Click to Subscribe
▶  More from Harm City
Passing in the Night
Friday, 11:03 P.M., 4/28/17, Stemmers Run and Old Eastern Avenue

Ahead the bus stops are empty, three passengers beside myself on the bus.

Three large, innocent, unarmed, teens of color, in their twenties, one small one palming a half-open folding knife, swagger in a state of utter innocence, devoid of all a agency, like beautiful night plants turned toward the invisible moon for their nourishment.

I signal for this stop and step forward. The bus driver, and Kendra, who stands up by the front door talking with this handsome fellow, looked at me as if I were insane. I said, "This stop."

He lets the bus glide further past the thugs than he is supposed to, as if he is trying to give me a chance to ready myself for the attack or re-board. This is the night of the first hot day in Baltimore. Every fool knows what happens on the night of the first hot day.

I slung my back pack half on to cover my left side, which faced them, slid my right under my shirt to the skinning knife, and looked up at the stars as they dimmed behind the scudding clouds.

I held my head tilted back so I couldn't be KO'd with a base of the skull punch. I could be sentry choked, but that would feed into my reverse grip draw and I'd be carving his guts out and stepping around through the hold.

The three big turds of the African American night came on heavy-footing it on the concrete, slapping and pounding their big sneakered feet as I closed my eyes and grinned into my pathetic little eternity.

Than that sly, evil, weak-kneed word slid across the pavement to my old forever-squeaking ear, "No."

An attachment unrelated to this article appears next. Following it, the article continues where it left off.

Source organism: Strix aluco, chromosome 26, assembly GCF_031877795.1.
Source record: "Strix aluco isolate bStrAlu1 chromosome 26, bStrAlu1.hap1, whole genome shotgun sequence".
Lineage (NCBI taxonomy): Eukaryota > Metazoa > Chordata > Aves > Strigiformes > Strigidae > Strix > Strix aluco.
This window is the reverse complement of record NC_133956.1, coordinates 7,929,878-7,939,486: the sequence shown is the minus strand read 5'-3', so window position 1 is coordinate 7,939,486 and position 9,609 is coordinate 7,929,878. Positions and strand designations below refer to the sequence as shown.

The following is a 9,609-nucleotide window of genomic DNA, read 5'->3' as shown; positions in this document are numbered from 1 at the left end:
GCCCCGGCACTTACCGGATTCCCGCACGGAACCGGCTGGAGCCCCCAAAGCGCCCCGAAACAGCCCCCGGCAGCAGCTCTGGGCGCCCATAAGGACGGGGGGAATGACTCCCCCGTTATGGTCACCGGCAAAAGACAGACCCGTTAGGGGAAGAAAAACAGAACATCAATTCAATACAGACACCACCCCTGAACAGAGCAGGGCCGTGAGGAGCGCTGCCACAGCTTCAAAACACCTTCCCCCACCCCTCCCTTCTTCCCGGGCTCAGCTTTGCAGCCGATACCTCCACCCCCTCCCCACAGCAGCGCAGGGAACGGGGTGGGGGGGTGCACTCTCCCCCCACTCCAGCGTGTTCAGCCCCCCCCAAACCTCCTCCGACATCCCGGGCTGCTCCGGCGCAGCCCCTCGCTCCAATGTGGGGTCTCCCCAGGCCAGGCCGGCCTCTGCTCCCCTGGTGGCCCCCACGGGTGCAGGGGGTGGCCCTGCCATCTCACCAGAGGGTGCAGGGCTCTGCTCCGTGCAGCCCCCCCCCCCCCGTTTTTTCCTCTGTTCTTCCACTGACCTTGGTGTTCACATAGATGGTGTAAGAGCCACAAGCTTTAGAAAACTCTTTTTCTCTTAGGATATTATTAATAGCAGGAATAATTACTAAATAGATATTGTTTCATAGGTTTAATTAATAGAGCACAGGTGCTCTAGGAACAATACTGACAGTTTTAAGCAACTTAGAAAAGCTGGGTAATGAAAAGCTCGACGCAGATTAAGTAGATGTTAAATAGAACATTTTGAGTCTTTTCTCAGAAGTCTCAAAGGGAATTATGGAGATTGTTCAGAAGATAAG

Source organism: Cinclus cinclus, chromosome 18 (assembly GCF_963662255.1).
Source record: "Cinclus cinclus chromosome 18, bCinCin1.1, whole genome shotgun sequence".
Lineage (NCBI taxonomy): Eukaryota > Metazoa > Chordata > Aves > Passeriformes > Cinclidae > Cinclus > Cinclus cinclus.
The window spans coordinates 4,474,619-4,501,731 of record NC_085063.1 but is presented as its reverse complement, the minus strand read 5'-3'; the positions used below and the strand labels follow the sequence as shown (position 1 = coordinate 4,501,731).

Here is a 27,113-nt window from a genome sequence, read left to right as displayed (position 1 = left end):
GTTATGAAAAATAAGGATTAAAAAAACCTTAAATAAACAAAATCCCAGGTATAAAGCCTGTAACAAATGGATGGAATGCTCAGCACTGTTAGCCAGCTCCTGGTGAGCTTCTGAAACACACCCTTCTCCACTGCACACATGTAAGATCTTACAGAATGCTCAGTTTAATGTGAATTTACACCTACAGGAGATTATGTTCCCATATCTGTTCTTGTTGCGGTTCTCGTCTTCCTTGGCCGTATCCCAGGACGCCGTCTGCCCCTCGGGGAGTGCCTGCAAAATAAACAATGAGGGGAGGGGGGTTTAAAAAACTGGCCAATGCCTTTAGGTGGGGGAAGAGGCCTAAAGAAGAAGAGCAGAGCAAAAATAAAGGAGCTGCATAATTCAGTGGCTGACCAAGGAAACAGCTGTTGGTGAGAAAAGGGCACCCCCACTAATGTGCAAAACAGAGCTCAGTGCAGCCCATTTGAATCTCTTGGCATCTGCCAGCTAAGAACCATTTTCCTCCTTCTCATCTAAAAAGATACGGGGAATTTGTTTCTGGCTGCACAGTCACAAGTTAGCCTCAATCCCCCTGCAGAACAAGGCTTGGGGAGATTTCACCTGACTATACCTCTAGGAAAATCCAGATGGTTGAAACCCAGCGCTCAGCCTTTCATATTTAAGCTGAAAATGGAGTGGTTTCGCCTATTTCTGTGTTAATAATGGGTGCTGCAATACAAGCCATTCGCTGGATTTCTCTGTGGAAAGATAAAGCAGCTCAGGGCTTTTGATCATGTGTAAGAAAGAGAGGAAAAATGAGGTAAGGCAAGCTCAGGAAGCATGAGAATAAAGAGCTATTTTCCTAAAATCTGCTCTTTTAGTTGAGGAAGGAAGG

Then two heavy sets of feet slapped to an angry stop as a lighter, longer, more considered tread veered off diagonally behind me to the darker hunting ground on Old Eastern Avenue, across the Thrift Store parking lot.

"Say what, nigger?" came a less considered, blubbery, belligerent hiss from my left.

"No is no," hissed a smaller, sharper voice from my left as it's owner broke off, stepped down over the curb into the lot to my back and his short, light, but quick foot steps followed the other.

The big blubbery voice to my left now reduced itself to an unintelligible guttural and shuffled off heavily after its more evolved fellows, like an unseen chain of humanity walking up the evolutionary ascent of man pictured on my old schoolroom door.

I opened my eyes to a cloud veiled sky, not a star visible in the evil sky.

I looked ahead.

All was empty, exceot for a nervously pacing shadow in flowered hospital housekeeping slacks thirty feet east of the connecting bus stop.

I crossed the street to stand at the stop, wondering if that were Eunice—for my ranged vision is growing blurred these days—and if she would return to the stop instead of pacing in the head lights at the corner, but she did not.

Minutes later, as the #4 banked around off of Old Eastern, the figure scampered to where I stood at the stop and slipped on in front of me. Like Eunice, she was an African housekeeper, but was not nearly so intelligent. She nuzzled into a front seat like an animal snug in its burrow, next to a very pretty, plump, equatorial black medical orderly who batted her large intelligent eyes at me. Both of them tried to ignore the white trash, drug addict, piece-of-blonde-shit who stood in my way and disgraced his race as he regaled the silent bus driver with his tails of criminal antics.

Over the short ride I apologized to them with my eyes and when it was time to leave, rudely shoulder the punk aside as he whined girlishly and the bus driver grinned.

With the young men of my race more and more like this, no wonder the black bucks have grown so used to hunting my wilting kind.

Waking Up in Indian Country: Harm City: 2015

Add Comment